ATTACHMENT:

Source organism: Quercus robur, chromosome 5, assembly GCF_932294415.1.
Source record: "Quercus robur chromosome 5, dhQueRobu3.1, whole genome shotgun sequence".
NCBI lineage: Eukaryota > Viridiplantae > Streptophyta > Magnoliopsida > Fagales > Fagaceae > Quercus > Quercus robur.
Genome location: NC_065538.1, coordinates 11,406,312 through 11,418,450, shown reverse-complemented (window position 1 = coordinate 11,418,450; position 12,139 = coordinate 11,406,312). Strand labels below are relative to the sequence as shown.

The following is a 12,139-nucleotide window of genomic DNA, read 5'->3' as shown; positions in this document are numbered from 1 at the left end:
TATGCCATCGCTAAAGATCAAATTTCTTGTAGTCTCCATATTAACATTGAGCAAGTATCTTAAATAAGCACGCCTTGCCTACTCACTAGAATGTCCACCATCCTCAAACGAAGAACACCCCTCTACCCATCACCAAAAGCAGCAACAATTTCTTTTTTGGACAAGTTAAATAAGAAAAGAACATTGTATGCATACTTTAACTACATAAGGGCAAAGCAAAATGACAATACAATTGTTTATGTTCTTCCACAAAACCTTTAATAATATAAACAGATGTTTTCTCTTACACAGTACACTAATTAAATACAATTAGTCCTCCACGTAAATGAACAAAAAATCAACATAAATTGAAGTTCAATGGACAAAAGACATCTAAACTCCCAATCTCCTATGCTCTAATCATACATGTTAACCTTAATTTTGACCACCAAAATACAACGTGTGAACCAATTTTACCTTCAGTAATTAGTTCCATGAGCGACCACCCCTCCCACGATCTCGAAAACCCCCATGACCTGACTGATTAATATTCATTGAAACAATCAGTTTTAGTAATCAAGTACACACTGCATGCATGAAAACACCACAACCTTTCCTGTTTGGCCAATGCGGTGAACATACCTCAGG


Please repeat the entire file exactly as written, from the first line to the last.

Source organism: Quercus robur, chromosome 5, assembly GCF_932294415.1.
Source record: "Quercus robur chromosome 5, dhQueRobu3.1, whole genome shotgun sequence".
NCBI lineage: Eukaryota > Viridiplantae > Streptophyta > Magnoliopsida > Fagales > Fagaceae > Quercus > Quercus robur.
Genome location: NC_065538.1, coordinates 11,406,312 through 11,418,450, shown reverse-complemented (window position 1 = coordinate 11,418,450; position 12,139 = coordinate 11,406,312). Strand labels below are relative to the sequence as shown.

The following is a 12,139-nucleotide window of genomic DNA, read 5'->3' as shown; positions in this document are numbered from 1 at the left end:
TATGCCATCGCTAAAGATCAAATTTCTTGTAGTCTCCATATTAACATTGAGCAAGTATCTTAAATAAGCACGCCTTGCCTACTCACTAGAATGTCCACCATCCTCAAACGAAGAACACCCCTCTACCCATCACCAAAAGCAGCAACAATTTCTTTTTTGGACAAGTTAAATAAGAAAAGAACATTGTATGCATACTTTAACTACATAAGGGCAAAGCAAAATGACAATACAATTGTTTATGTTCTTCCACAAAACCTTTAATAATATAAACAGATGTTTTCTCTTACACAGTACACTAATTAAATACAATTAGTCCTCCACGTAAATGAACAAAAAATCAACATAAATTGAAGTTCAATGGACAAAAGACATCTAAACTCCCAATCTCCTATGCTCTAATCATACATGTTAACCTTAATTTTGACCACCAAAATACAACGTGTGAACCAATTTTACCTTCAGTAATTAGTTCCATGAGCGACCACCCCTCCCACGATCTCGAAAACCCCCATGACCTGACTGATTAATATTCATTGAAACAATCAGTTTTAGTAATCAAGTACACACTGCATGCATGAAAACACCACAACCTTTCCTGTTTGGCCAATGCGGTGAACATACCTCAGG